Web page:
NASA's Chandra Suggests Black Holes Gorging at Excessive Rates

3 Quasars*
Astronomers have studied 51 quasars with NASA's Chandra X-ray Observatory and found they may represent an unusual population of black holes that consume excessive amounts of matter, as described in our latest press release. Quasars are objects that have supermassive black holes that also shine very brightly in different types of light. By examining the X-ray properties with Chandra, and combining them with data from ultraviolet and visible light observations, scientists are trying to determine exactly how these large black holes grow so quickly in the early Universe.

The quasars in this study - including the three shown as Chandra images in the bottom of the graphic - are located between about 5 billion and 11.5 billion light years from Earth. These quasars were selected because they had unusually weak emission from certain atoms, especially carbon, at ultraviolet wavelengths. Also, about 65% of the quasars in this new study were found to be much fainter in X-rays, by about 40 times on average, than typical quasars.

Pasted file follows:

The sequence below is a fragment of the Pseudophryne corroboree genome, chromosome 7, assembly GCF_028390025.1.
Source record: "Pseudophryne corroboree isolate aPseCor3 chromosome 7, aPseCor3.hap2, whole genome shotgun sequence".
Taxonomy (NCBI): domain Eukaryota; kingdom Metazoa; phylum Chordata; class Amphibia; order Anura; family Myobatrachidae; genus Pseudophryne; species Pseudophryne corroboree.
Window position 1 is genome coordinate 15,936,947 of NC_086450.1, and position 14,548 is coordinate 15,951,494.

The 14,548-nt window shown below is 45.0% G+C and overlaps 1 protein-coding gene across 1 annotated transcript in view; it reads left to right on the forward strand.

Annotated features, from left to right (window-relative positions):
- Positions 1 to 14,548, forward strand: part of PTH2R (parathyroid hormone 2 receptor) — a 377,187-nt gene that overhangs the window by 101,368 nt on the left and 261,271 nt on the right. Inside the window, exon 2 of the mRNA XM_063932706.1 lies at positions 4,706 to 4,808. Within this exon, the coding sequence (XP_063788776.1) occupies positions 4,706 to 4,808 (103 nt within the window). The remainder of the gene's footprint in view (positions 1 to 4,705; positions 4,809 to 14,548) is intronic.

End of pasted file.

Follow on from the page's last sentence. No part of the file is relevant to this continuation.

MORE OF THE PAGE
The weak ultraviolet atomic emission and X-ray fluxes from these objects could be an important clue to the question of how a supermassive black hole pulls in matter. Computer simulations show that, at low inflow rates, matter swirls toward the black hole in a thin disk. However, if the rate of inflow is high, the disk can puff up dramatically into a torus or donut that surrounds the inner part of the disk.

This is shown in the artist's illustration in the top part of the main graphic. X-rays, produced in the white region very near to the black hole, are substantially blocked by the thick, donut-shaped part of the disk, making the quasar unusually faint in X-rays. The X-rays are also prevented from striking the particles that are being blown away from the outer parts of the disk in a wind. This results in fainter ultraviolet emission from elements like carbon.

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-Megan Watzke, CXC

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